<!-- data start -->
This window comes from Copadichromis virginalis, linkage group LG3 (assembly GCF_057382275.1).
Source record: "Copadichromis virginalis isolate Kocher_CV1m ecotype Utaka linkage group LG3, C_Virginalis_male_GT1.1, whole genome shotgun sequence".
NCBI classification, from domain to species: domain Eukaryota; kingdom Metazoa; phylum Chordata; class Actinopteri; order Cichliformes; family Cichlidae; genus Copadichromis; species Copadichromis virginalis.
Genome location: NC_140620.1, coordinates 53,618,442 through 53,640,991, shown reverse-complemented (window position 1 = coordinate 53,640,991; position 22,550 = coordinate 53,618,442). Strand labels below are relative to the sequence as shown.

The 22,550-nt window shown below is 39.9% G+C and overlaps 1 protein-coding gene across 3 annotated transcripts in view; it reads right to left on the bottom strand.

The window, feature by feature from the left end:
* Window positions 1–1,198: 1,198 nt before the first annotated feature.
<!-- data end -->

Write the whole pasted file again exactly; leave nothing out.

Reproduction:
This window comes from Copadichromis virginalis, linkage group LG3 (assembly GCF_057382275.1).
Source record: "Copadichromis virginalis isolate Kocher_CV1m ecotype Utaka linkage group LG3, C_Virginalis_male_GT1.1, whole genome shotgun sequence".
NCBI classification, from domain to species: domain Eukaryota; kingdom Metazoa; phylum Chordata; class Actinopteri; order Cichliformes; family Cichlidae; genus Copadichromis; species Copadichromis virginalis.
Genome location: NC_140620.1, coordinates 53,618,442 through 53,640,991, shown reverse-complemented (window position 1 = coordinate 53,640,991; position 22,550 = coordinate 53,618,442). Strand labels below are relative to the sequence as shown.

The 22,550-nt window shown below is 39.9% G+C and overlaps 1 protein-coding gene across 3 annotated transcripts in view; it reads right to left on the bottom strand.

The window, feature by feature from the left end:
* Window positions 1–1,198: 1,198 nt before the first annotated feature.